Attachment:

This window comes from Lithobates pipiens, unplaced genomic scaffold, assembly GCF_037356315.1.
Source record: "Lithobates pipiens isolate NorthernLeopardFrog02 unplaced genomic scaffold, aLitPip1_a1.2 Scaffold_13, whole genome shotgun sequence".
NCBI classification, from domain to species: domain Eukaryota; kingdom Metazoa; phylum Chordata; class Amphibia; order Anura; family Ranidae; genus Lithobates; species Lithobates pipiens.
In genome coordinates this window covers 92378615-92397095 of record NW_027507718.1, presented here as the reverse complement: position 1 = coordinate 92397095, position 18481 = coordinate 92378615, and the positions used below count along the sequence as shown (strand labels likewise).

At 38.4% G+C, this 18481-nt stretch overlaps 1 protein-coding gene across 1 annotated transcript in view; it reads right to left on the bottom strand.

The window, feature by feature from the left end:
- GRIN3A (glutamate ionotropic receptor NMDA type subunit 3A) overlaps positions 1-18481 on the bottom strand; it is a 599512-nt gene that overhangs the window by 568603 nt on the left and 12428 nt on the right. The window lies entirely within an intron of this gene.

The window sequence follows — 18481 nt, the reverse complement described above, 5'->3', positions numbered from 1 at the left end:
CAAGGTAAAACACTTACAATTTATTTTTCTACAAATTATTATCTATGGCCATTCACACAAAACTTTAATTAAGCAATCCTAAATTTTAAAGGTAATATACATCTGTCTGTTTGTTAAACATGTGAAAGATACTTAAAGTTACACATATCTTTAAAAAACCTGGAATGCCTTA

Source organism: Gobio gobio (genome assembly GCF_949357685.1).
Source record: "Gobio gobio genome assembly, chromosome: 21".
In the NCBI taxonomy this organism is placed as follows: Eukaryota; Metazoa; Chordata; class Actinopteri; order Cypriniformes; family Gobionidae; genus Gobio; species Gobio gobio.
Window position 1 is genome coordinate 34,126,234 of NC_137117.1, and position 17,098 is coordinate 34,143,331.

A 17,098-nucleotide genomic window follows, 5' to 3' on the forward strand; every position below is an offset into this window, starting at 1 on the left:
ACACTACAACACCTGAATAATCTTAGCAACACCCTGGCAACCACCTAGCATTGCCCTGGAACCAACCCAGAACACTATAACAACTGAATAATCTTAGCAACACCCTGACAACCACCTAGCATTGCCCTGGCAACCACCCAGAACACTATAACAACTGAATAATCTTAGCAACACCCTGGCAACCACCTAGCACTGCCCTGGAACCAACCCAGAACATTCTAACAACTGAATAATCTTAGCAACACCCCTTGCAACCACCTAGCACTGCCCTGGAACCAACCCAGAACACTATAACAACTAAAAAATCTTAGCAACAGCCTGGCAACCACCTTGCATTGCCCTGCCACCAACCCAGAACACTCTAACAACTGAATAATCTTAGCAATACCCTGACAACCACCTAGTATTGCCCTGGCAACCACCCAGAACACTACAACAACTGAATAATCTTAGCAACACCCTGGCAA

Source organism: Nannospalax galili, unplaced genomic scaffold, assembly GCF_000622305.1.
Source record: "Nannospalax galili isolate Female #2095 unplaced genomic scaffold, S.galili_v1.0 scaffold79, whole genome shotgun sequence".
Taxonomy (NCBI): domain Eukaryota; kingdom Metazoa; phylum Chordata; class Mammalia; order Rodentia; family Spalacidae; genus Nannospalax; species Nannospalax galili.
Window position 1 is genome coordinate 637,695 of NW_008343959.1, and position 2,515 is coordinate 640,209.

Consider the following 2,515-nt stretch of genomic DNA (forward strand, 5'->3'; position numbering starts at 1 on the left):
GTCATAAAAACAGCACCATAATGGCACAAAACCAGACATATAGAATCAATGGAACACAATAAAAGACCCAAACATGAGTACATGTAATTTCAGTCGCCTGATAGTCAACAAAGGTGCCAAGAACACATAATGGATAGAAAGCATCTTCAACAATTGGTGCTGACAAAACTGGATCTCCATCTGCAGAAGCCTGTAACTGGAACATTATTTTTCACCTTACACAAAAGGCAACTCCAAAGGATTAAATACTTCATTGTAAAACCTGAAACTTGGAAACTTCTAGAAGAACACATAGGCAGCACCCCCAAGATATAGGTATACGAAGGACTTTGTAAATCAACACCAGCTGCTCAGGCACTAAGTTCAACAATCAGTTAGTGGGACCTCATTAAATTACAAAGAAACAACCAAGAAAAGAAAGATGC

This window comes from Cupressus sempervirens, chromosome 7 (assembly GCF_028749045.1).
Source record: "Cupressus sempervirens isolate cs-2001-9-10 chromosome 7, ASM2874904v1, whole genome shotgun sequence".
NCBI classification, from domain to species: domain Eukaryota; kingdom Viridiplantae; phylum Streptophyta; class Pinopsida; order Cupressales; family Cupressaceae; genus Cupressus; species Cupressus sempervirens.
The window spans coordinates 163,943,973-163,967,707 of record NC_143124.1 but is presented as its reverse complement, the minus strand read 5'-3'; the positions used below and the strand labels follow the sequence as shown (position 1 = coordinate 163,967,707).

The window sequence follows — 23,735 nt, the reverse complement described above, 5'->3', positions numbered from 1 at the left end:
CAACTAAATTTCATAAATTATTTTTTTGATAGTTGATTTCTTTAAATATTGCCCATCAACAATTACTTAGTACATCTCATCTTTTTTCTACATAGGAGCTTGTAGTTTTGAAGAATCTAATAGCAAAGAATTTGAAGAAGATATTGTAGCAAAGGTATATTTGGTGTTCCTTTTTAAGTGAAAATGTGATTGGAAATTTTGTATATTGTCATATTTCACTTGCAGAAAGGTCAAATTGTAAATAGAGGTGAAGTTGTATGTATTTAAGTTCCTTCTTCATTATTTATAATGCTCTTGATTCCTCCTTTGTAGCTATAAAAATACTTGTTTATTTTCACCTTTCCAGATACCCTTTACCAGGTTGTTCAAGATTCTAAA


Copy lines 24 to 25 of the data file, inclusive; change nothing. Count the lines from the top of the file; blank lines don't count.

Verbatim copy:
NCBI classification, from domain to species: domain Eukaryota; kingdom Viridiplantae; phylum Streptophyta; class Pinopsida; order Cupressales; family Cupressaceae; genus Cupressus; species Cupressus sempervirens.
The window spans coordinates 163,943,973-163,967,707 of record NC_143124.1 but is presented as its reverse complement, the minus strand read 5'-3'; the positions used below and the strand labels follow the sequence as shown (position 1 = coordinate 163,967,707).